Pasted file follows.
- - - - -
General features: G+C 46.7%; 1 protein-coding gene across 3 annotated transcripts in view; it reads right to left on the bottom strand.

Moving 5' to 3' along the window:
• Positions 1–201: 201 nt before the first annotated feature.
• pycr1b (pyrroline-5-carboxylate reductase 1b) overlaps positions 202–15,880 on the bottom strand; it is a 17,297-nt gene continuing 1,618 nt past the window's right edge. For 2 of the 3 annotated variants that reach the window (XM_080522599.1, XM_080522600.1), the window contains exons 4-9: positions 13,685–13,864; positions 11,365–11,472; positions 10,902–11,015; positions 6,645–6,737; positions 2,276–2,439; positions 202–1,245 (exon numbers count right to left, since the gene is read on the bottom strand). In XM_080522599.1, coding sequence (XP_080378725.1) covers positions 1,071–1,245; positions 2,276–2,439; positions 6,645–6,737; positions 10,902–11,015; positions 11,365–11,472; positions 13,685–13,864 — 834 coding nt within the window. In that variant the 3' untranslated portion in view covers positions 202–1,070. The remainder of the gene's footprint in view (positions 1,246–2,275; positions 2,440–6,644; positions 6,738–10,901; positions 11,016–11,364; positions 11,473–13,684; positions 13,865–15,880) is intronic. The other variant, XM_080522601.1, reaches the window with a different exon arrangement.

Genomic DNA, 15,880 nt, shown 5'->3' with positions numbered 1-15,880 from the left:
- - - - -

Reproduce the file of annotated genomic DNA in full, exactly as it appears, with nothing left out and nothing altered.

General features: G+C 46.7%; 1 protein-coding gene across 3 annotated transcripts in view; it reads right to left on the bottom strand.

Moving 5' to 3' along the window:
• Positions 1–201: 201 nt before the first annotated feature.
• pycr1b (pyrroline-5-carboxylate reductase 1b) overlaps positions 202–15,880 on the bottom strand; it is a 17,297-nt gene continuing 1,618 nt past the window's right edge. For 2 of the 3 annotated variants that reach the window (XM_080522599.1, XM_080522600.1), the window contains exons 4-9: positions 13,685–13,864; positions 11,365–11,472; positions 10,902–11,015; positions 6,645–6,737; positions 2,276–2,439; positions 202–1,245 (exon numbers count right to left, since the gene is read on the bottom strand). In XM_080522599.1, coding sequence (XP_080378725.1) covers positions 1,071–1,245; positions 2,276–2,439; positions 6,645–6,737; positions 10,902–11,015; positions 11,365–11,472; positions 13,685–13,864 — 834 coding nt within the window. In that variant the 3' untranslated portion in view covers positions 202–1,070. The remainder of the gene's footprint in view (positions 1,246–2,275; positions 2,440–6,644; positions 6,738–10,901; positions 11,016–11,364; positions 11,473–13,684; positions 13,865–15,880) is intronic. The other variant, XM_080522601.1, reaches the window with a different exon arrangement.

Genomic DNA, 15,880 nt, shown 5'->3' with positions numbered 1-15,880 from the left: